Dumbbell Lunge Press (aka Dumbbell Lunge and Press)

Posted on 15 Dec 2010 18:34

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By Eric Troy, Ground Up Strength

Also called a front lunge press, the dumbbell lunge press is basically a lunge combined with an overhead press. It can be performed with dumbbells in one or both hands and with a front or reverse lunge. This exercise is not only a great stability challenge and a full body strength exercise it is a great conditioning challenge and perfect for incorporating into conditioning days. Heavy weights are not required to make this exercise demanding.

The most common version of the exercise involves the following basic steps.

1. Stand with feet shoulder width apart and one or two dumbbells at your shoulders, in an overhead press or "racked" position.1

2. Step forward into a front lunge while simultaneously pressing the dumbbell(s) overhead. Alternatively, use a reverse lunge and step back into a lunge position while pressing the dumbbell(s) overhead.

3. Return to the starting position using a proper lunge technique while simultaneously lowering the dumbbell(s) back to the starting position.

This basic version is good for conditioning or as a secondary exercise to bring additional challenge and stability requirements to a basic lunge.

When using only one dumbbell, the trainee has the option of having the dumbbell on the side of the working leg or non-working leg. Although either choice can be quite challenging choosing the non-working side presents an added stability challenge since the load is offset from the primary base of support (working leg). This can also be done using a lateral lunge.

Dumbbell Lunge Press Overhead Version

The overhead lunge dumbbell press is a modified version the dumbbell lunge press in which the dumbbell is held in the overhead press position while returning to the starting position. The difference between this exercise and the Overhead Lunge is that the dumbbell is pressed while lunging whereas in the overhead lunge the dumbbell(s) or barbell is held overhead in the same position as a bilateral overhead squat throughout.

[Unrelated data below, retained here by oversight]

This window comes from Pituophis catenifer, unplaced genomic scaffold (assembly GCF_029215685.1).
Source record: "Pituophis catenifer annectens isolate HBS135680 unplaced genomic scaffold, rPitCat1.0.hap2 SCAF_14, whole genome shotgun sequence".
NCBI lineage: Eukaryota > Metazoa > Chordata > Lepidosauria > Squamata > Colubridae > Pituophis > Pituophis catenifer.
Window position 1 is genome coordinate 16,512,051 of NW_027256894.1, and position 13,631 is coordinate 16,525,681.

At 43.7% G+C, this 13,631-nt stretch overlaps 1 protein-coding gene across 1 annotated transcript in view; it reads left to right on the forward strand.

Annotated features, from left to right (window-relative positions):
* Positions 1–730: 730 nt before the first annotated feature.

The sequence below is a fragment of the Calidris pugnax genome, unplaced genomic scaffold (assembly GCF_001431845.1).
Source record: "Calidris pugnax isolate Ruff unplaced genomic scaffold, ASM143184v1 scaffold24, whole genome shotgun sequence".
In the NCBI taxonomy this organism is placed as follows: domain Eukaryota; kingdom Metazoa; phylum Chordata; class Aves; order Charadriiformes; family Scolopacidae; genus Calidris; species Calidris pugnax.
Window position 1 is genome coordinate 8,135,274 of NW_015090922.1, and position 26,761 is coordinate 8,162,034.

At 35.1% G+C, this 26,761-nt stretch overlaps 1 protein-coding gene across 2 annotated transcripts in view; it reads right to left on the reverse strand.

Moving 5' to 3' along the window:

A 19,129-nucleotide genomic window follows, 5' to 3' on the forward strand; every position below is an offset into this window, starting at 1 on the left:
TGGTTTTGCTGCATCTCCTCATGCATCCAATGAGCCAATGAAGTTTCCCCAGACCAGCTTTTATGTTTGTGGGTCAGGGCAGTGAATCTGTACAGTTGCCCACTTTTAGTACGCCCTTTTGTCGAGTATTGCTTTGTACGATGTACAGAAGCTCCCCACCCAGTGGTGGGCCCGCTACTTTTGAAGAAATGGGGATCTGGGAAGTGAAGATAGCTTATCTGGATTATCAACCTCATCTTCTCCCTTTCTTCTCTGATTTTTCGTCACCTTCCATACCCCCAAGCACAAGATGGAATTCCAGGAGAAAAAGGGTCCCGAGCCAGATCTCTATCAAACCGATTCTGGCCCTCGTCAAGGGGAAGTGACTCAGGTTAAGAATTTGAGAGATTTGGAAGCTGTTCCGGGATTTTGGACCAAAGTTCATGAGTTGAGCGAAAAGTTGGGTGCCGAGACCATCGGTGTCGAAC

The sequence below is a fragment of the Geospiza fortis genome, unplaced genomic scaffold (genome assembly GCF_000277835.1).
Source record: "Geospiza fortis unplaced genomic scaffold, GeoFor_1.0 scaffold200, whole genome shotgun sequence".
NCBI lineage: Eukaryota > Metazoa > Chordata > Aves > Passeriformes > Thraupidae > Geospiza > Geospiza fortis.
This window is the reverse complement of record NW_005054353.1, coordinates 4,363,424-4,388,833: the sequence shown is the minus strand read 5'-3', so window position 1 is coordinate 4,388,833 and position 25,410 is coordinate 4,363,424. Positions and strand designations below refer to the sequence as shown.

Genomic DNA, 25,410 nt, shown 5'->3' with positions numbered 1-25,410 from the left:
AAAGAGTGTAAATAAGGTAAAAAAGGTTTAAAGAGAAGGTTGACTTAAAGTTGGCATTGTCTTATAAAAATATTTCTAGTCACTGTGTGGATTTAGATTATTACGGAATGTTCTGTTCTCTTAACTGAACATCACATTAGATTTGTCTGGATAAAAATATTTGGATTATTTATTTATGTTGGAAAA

Follow steps 1 and 2 above and then:

3. Return to the starting position while maintaining the dumbbell in the pressed overhead position. Take care to keep the dumbbell in the same position relative to the torso and head and return upright while trying to keep your torso stable (not leaning forward, back, or weaving).

4. Once standing in the upright (starting) position lower the dumbbell back to the shoulder.

GUS member Anuj has described a similar version of this exercise in his blog: Unilateral Press With Lunge complete with video. The reverse lunge is used and the press is done from the bottom lunge position instead of simultaneously while lunging. Other than this the exercises are identical. This is, in effect, an "Overhead Lunge" with the dumbbell being returned to the clean position between repetitions.

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